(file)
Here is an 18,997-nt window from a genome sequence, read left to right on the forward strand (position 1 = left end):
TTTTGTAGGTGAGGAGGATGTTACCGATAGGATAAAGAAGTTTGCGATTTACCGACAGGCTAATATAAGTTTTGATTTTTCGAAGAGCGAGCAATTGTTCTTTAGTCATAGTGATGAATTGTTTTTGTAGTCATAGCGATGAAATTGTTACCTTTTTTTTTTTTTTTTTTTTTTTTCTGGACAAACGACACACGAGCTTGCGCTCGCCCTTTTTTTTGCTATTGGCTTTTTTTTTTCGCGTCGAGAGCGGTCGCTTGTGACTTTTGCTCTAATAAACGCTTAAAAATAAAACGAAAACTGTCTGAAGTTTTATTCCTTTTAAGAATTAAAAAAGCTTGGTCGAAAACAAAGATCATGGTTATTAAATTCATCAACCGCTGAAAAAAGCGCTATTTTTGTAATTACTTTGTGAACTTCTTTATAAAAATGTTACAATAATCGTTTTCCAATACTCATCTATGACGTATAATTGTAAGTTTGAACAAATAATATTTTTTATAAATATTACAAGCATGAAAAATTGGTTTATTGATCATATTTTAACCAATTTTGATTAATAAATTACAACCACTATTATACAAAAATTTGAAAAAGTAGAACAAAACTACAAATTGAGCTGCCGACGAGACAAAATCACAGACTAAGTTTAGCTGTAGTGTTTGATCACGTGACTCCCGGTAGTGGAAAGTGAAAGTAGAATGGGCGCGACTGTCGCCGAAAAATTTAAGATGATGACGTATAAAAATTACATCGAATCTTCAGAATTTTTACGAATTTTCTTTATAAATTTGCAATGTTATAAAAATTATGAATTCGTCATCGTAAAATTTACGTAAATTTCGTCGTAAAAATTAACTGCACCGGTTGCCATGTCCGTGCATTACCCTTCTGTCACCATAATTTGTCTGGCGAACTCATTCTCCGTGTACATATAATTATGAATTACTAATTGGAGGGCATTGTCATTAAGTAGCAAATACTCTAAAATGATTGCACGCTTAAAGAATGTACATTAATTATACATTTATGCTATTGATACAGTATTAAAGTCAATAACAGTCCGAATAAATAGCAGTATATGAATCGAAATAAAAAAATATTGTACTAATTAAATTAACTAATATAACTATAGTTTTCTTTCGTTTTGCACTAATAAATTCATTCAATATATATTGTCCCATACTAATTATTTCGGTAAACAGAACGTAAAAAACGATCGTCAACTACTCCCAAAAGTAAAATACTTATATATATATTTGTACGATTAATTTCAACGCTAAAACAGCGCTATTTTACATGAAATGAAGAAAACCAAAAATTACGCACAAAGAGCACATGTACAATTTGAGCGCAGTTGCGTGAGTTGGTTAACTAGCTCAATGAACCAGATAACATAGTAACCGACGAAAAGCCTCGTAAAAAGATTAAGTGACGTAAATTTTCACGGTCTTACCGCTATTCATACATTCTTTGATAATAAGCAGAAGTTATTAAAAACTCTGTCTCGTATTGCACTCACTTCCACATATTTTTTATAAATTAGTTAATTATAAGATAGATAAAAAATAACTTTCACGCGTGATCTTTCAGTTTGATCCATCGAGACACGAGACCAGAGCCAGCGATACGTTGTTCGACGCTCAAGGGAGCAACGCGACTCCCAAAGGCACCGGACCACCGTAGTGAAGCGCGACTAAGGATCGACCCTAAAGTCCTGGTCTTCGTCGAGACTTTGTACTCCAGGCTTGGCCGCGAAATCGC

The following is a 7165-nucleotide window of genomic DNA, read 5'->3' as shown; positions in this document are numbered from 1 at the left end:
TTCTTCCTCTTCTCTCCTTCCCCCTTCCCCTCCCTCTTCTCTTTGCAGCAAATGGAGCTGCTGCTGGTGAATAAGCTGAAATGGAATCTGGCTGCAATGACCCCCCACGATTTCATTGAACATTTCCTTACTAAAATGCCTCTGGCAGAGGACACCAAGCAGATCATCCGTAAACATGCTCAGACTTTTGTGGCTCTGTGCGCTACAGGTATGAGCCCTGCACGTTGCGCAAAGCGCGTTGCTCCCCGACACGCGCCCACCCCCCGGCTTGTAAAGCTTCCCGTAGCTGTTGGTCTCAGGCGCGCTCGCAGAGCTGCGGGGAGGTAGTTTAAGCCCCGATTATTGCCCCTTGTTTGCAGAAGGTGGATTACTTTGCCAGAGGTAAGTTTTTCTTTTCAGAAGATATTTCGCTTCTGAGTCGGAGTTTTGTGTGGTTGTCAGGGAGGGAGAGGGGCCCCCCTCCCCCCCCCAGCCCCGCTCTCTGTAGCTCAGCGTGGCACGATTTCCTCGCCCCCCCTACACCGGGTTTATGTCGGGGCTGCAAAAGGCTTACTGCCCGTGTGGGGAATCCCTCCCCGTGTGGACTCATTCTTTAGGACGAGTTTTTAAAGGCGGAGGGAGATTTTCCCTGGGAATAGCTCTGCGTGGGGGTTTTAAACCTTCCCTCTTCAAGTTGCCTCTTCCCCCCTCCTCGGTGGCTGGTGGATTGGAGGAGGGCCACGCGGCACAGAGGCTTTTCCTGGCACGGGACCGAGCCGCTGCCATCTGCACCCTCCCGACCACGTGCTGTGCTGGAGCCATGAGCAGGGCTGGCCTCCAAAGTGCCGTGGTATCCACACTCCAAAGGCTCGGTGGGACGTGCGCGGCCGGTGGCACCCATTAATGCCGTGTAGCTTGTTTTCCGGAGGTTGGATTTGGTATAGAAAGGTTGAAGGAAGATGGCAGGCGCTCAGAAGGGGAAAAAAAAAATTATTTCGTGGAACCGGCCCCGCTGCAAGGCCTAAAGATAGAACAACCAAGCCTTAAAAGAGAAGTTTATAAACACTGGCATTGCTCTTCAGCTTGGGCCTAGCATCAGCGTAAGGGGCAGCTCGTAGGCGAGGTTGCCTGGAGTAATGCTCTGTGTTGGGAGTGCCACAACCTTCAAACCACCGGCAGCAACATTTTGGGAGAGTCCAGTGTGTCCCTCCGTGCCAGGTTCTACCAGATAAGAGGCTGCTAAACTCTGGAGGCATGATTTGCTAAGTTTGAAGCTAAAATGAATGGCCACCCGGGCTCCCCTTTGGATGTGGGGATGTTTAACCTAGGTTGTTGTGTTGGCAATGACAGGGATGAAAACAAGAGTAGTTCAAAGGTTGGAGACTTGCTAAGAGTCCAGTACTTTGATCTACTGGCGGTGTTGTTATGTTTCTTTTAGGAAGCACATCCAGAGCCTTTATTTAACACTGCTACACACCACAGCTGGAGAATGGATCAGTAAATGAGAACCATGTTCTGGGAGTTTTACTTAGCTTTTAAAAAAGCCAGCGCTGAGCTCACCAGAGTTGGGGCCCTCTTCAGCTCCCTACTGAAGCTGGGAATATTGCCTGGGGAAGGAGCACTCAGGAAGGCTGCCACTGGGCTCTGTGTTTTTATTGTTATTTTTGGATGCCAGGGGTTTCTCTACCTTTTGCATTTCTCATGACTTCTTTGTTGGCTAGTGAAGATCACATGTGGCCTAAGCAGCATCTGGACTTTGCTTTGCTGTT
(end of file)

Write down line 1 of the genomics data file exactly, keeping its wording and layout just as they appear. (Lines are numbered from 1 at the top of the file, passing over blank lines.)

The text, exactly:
Here is an 18,997-nt window from a genome sequence, read left to right on the forward strand (position 1 = left end):